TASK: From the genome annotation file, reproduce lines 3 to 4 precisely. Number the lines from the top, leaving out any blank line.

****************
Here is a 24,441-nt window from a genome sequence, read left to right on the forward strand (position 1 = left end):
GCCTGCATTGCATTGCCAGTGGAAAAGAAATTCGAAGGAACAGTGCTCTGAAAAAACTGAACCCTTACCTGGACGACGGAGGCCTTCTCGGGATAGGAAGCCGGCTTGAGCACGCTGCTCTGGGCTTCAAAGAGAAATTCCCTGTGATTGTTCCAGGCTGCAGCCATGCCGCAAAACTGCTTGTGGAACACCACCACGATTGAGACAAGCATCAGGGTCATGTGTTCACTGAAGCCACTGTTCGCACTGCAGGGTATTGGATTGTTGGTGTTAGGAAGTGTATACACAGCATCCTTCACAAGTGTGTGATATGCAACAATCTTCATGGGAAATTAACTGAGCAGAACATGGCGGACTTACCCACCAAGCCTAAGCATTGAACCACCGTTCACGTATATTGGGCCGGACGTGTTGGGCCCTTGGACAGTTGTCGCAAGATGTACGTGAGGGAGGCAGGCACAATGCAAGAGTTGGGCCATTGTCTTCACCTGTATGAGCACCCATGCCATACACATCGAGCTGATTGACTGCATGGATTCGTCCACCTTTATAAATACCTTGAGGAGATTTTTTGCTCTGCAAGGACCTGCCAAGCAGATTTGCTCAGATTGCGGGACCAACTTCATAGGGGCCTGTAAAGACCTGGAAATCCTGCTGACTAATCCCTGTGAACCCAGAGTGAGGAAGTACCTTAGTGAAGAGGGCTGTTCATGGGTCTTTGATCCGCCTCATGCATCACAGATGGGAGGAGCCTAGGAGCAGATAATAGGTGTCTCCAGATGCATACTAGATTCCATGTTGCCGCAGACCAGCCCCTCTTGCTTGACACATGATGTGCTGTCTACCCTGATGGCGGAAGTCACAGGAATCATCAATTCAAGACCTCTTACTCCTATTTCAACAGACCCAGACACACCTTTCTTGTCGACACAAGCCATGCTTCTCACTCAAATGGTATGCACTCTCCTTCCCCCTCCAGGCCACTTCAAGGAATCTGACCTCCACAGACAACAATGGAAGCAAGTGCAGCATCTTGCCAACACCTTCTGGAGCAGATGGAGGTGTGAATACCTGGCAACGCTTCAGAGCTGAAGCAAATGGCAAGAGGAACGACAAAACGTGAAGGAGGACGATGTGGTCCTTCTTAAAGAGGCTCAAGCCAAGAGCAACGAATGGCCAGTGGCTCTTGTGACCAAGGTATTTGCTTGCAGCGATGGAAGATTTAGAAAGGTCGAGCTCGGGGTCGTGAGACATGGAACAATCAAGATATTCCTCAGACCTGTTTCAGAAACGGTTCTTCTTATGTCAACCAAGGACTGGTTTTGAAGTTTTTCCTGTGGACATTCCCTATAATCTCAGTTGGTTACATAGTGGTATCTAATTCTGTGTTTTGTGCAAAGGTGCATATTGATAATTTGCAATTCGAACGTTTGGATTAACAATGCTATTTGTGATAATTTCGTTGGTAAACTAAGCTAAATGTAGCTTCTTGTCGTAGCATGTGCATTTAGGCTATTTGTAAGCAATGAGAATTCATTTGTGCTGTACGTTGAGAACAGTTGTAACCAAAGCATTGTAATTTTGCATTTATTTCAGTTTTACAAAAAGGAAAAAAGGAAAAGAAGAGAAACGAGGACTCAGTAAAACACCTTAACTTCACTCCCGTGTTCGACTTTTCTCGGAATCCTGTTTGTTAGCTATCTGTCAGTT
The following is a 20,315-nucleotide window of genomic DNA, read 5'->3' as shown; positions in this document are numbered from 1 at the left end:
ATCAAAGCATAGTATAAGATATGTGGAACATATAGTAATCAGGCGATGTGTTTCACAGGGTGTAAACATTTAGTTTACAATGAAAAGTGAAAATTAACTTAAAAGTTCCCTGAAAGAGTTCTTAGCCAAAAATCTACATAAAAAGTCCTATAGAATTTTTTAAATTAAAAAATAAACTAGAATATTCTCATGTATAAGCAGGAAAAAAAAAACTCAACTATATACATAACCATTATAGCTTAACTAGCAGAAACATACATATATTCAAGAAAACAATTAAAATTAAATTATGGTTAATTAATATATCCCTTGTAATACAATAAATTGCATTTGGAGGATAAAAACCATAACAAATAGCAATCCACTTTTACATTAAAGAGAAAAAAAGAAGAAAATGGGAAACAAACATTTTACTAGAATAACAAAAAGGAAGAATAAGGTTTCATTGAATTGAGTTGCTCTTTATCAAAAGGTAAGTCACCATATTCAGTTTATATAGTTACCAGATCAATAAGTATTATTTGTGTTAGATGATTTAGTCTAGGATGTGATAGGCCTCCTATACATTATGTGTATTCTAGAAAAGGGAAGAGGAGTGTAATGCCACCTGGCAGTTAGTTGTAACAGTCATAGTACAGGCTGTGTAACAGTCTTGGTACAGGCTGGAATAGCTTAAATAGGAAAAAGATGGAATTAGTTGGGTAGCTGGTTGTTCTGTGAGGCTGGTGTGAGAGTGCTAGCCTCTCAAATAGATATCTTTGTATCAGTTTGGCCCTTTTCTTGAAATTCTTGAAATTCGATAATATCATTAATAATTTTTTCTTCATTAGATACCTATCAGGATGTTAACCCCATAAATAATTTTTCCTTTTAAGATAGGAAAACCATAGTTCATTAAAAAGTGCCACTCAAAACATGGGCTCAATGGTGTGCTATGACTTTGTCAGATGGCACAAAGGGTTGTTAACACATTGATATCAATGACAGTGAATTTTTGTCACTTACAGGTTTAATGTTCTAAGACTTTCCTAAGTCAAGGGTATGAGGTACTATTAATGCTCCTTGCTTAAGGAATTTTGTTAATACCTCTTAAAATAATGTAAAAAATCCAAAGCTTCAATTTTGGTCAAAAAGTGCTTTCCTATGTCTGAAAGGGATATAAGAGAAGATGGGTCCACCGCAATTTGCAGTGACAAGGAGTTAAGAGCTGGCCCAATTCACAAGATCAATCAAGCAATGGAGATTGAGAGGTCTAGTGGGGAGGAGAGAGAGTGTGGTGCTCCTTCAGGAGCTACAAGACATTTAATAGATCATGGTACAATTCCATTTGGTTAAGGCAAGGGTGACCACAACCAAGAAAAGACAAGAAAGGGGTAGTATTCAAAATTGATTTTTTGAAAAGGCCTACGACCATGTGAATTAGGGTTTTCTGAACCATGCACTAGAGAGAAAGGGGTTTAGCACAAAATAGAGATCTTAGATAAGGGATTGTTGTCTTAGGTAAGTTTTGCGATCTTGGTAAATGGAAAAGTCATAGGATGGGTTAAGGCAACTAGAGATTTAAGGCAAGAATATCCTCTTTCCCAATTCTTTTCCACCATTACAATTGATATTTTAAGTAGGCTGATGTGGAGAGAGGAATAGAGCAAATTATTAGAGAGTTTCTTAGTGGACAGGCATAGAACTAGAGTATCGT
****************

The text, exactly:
The following is a 20,315-nucleotide window of genomic DNA, read 5'->3' as shown; positions in this document are numbered from 1 at the left end:
ATCAAAGCATAGTATAAGATATGTGGAACATATAGTAATCAGGCGATGTGTTTCACAGGGTGTAAACATTTAGTTTACAATGAAAAGTGAAAATTAACTTAAAAGTTCCCTGAAAGAGTTCTTAGCCAAAAATCTACATAAAAAGTCCTATAGAATTTTTTAAATTAAAAAATAAACTAGAATATTCTCATGTATAAGCAGGAAAAAAAAAACTCAACTATATACATAACCATTATAGCTTAACTAGCAGAAACATACATATATTCAAGAAAACAATTAAAATTAAATTATGGTTAATTAATATATCCCTTGTAATACAATAAATTGCATTTGGAGGATAAAAACCATAACAAATAGCAATCCACTTTTACATTAAAGAGAAAAAAAGAAGAAAATGGGAAACAAACATTTTACTAGAATAACAAAAAGGAAGAATAAGGTTTCATTGAATTGAGTTGCTCTTTATCAAAAGGTAAGTCACCATATTCAGTTTATATAGTTACCAGATCAATAAGTATTATTTGTGTTAGATGATTTAGTCTAGGATGTGATAGGCCTCCTATACATTATGTGTATTCTAGAAAAGGGAAGAGGAGTGTAATGCCACCTGGCAGTTAGTTGTAACAGTCATAGTACAGGCTGTGTAACAGTCTTGGTACAGGCTGGAATAGCTTAAATAGGAAAAAGATGGAATTAGTTGGGTAGCTGGTTGTTCTGTGAGGCTGGTGTGAGAGTGCTAGCCTCTCAAATAGATATCTTTGTATCAGTTTGGCCCTTTTCTTGAAATTCTTGAAATTCGATAATATCATTAATAATTTTTTCTTCATTAGATACCTATCAGGATGTTAACCCCATAAATAATTTTTCCTTTTAAGATAGGAAAACCATAGTTCATTAAAAAGTGCCACTCAAAACATGGGCTCAATGGTGTGCTATGACTTTGTCAGATGGCACAAAGGGTTGTTAACACATTGATATCAATGACAGTGAATTTTTGTCACTTACAGGTTTAATGTTCTAAGACTTTCCTAAGTCAAGGGTATGAGGTACTATTAATGCTCCTTGCTTAAGGAATTTTGTTAATACCTCTTAAAATAATGTAAAAAATCCAAAGCTTCAATTTTGGTCAAAAAGTGCTTTCCTATGTCTGAAAGGGATATAAGAGAAGATGGGTCCACCGCAATTTGCAGTGACAAGGAGTTAAGAGCTGGCCCAATTCACAAGATCAATCAAGCAATGGAGATTGAGAGGTCTAGTGGGGAGGAGAGAGAGTGTGGTGCTCCTTCAGGAGCTACAAGACATTTAATAGATCATGGTACAATTCCATTTGGTTAAGGCAAGGGTGACCACAACCAAGAAAAGACAAGAAAGGGGTAGTATTCAAAATTGATTTTTTGAAAAGGCCTACGACCATGTGAATTAGGGTTTTCTGAACCATGCACTAGAGAGAAAGGGGTTTAGCACAAAATAGAGATCTTAGATAAGGGATTGTTGTCTTAGGTAAGTTTTGCGATCTTGGTAAATGGAAAAGTCATAGGATGGGTTAAGGCAACTAGAGATTTAAGGCAAGAATATCCTCTTTCCCAATTCTTTTCCACCATTACAATTGATATTTTAAGTAGGCTGATGTGGAGAGAGGAATAGAGCAAATTATTAGAGAGTTTCTTAGTGGACAGGCATAGAACTAGAGTATCGT